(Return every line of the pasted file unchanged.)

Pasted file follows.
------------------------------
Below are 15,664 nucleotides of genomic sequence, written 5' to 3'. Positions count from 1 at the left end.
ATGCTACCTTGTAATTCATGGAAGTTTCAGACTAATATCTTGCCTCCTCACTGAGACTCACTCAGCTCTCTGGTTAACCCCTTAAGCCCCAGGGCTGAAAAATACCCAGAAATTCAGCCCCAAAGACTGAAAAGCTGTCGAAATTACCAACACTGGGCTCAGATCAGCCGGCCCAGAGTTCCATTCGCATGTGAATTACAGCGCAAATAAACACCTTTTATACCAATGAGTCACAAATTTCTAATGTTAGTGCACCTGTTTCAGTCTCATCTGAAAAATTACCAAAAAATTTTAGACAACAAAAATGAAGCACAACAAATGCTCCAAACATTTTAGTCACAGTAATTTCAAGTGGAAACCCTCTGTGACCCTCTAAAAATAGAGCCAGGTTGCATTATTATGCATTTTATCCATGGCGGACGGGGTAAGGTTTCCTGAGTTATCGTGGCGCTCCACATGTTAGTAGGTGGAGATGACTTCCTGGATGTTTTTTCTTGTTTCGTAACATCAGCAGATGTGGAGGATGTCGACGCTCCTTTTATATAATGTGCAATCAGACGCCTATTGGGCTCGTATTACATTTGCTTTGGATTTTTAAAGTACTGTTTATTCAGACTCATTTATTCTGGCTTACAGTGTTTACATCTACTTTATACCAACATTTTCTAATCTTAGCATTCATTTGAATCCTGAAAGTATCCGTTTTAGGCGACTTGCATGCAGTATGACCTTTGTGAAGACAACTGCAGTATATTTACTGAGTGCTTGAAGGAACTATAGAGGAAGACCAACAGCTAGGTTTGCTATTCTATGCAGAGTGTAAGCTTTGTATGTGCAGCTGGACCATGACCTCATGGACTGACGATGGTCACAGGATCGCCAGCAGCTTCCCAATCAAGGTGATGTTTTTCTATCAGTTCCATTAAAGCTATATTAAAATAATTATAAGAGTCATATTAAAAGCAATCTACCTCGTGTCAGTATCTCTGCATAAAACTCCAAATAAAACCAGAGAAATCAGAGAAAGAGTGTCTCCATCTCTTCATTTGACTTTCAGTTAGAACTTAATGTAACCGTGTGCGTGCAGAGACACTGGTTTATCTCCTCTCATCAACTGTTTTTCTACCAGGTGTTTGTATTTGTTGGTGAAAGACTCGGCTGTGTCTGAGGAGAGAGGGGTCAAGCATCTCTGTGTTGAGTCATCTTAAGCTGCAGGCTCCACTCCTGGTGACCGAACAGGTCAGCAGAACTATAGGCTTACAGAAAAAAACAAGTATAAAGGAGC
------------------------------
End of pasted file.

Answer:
Below are 15,664 nucleotides of genomic sequence, written 5' to 3'. Positions count from 1 at the left end.
ATGCTACCTTGTAATTCATGGAAGTTTCAGACTAATATCTTGCCTCCTCACTGAGACTCACTCAGCTCTCTGGTTAACCCCTTAAGCCCCAGGGCTGAAAAATACCCAGAAATTCAGCCCCAAAGACTGAAAAGCTGTCGAAATTACCAACACTGGGCTCAGATCAGCCGGCCCAGAGTTCCATTCGCATGTGAATTACAGCGCAAATAAACACCTTTTATACCAATGAGTCACAAATTTCTAATGTTAGTGCACCTGTTTCAGTCTCATCTGAAAAATTACCAAAAAATTTTAGACAACAAAAATGAAGCACAACAAATGCTCCAAACATTTTAGTCACAGTAATTTCAAGTGGAAACCCTCTGTGACCCTCTAAAAATAGAGCCAGGTTGCATTATTATGCATTTTATCCATGGCGGACGGGGTAAGGTTTCCTGAGTTATCGTGGCGCTCCACATGTTAGTAGGTGGAGATGACTTCCTGGATGTTTTTTCTTGTTTCGTAACATCAGCAGATGTGGAGGATGTCGACGCTCCTTTTATATAATGTGCAATCAGACGCCTATTGGGCTCGTATTACATTTGCTTTGGATTTTTAAAGTACTGTTTATTCAGACTCATTTATTCTGGCTTACAGTGTTTACATCTACTTTATACCAACATTTTCTAATCTTAGCATTCATTTGAATCCTGAAAGTATCCGTTTTAGGCGACTTGCATGCAGTATGACCTTTGTGAAGACAACTGCAGTATATTTACTGAGTGCTTGAAGGAACTATAGAGGAAGACCAACAGCTAGGTTTGCTATTCTATGCAGAGTGTAAGCTTTGTATGTGCAGCTGGACCATGACCTCATGGACTGACGATGGTCACAGGATCGCCAGCAGCTTCCCAATCAAGGTGATGTTTTTCTATCAGTTCCATTAAAGCTATATTAAAATAATTATAAGAGTCATATTAAAAGCAATCTACCTCGTGTCAGTATCTCTGCATAAAACTCCAAATAAAACCAGAGAAATCAGAGAAAGAGTGTCTCCATCTCTTCATTTGACTTTCAGTTAGAACTTAATGTAACCGTGTGCGTGCAGAGACACTGGTTTATCTCCTCTCATCAACTGTTTTTCTACCAGGTGTTTGTATTTGTTGGTGAAAGACTCGGCTGTGTCTGAGGAGAGAGGGGTCAAGCATCTCTGTGTTGAGTCATCTTAAGCTGCAGGCTCCACTCCTGGTGACCGAACAGGTCAGCAGAACTATAGGCTTACAGAAAAAAACAAGTATAAAGGAGC